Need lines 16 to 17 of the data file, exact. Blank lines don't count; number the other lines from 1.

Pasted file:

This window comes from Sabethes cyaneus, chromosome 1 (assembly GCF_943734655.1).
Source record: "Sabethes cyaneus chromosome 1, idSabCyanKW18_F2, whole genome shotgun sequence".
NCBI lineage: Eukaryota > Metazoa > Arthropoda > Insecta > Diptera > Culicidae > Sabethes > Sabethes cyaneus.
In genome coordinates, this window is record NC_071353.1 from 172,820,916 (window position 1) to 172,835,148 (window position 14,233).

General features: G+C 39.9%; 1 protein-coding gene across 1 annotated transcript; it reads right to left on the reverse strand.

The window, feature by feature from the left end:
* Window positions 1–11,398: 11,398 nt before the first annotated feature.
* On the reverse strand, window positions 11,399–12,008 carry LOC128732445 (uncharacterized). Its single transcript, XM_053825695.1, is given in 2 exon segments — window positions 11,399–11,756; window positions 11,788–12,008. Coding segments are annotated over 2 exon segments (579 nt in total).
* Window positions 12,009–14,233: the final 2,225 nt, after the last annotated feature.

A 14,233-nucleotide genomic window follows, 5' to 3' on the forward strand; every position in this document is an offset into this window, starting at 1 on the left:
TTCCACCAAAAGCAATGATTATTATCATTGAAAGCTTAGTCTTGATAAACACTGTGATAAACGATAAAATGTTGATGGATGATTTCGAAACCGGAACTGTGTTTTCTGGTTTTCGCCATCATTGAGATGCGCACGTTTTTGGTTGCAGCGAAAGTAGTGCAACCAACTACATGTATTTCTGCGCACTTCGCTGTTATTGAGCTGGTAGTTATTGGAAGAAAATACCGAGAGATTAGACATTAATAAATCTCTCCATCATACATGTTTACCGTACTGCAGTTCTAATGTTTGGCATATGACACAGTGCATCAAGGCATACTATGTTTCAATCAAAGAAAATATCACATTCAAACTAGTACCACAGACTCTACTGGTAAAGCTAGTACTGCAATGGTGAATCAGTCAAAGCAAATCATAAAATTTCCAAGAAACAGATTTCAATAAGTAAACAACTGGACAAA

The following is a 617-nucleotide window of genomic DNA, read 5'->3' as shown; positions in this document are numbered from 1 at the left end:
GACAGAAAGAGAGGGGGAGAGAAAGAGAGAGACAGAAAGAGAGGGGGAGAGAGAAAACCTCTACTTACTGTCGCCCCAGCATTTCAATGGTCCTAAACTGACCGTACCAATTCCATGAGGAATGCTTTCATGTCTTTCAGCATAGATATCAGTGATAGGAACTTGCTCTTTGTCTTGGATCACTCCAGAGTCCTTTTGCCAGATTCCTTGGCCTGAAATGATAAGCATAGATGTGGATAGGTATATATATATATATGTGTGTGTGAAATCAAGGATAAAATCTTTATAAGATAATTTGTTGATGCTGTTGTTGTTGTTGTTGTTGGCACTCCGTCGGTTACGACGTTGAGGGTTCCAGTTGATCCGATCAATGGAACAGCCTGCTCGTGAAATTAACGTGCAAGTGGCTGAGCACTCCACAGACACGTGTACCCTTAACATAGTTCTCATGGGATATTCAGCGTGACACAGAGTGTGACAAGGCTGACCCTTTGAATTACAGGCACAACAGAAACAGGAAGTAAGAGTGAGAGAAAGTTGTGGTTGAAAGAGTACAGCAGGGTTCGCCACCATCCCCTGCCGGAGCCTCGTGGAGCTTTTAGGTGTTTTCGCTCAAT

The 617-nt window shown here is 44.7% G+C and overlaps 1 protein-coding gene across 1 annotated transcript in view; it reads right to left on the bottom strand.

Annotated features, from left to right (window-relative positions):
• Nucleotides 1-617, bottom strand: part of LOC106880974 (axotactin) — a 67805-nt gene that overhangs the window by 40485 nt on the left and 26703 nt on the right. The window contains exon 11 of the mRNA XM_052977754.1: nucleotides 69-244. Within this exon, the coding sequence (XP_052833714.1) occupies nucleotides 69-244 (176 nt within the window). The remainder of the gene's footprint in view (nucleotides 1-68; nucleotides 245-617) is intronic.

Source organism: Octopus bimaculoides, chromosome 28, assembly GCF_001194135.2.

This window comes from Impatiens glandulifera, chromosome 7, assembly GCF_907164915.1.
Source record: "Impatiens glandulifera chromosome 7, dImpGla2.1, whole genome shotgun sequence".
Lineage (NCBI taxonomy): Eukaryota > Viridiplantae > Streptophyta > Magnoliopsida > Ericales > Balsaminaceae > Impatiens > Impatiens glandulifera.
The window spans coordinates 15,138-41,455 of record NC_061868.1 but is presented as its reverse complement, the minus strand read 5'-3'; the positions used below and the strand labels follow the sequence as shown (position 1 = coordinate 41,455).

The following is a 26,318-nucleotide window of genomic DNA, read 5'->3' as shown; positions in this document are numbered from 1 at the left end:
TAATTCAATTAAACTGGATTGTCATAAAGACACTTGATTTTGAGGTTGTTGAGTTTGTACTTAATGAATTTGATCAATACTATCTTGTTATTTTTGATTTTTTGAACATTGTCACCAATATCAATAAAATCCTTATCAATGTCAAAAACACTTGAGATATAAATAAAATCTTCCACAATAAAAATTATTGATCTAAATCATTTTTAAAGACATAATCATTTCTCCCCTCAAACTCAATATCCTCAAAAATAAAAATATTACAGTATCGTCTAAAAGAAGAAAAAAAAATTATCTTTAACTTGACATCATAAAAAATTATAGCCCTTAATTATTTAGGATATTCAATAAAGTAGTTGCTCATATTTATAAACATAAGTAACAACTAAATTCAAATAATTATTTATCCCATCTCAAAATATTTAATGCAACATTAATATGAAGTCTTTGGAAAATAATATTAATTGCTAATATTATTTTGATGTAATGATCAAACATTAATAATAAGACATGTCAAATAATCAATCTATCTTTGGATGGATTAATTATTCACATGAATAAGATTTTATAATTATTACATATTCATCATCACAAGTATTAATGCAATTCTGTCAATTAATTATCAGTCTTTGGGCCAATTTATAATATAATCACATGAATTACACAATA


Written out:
• Nucleotides 1-617, bottom strand: part of LOC106880974 (axotactin) — a 67805-nt gene that overhangs the window by 40485 nt on the left and 26703 nt on the right. The window contains exon 11 of the mRNA XM_052977754.1: nucleotides 69-244. Within this exon, the coding sequence (XP_052833714.1) occupies nucleotides 69-244 (176 nt within the window). The remainder of the gene's footprint in view (nucleotides 1-68; nucleotides 245-617) is intronic.

Source organism: Octopus bimaculoides, chromosome 28, assembly GCF_001194135.2.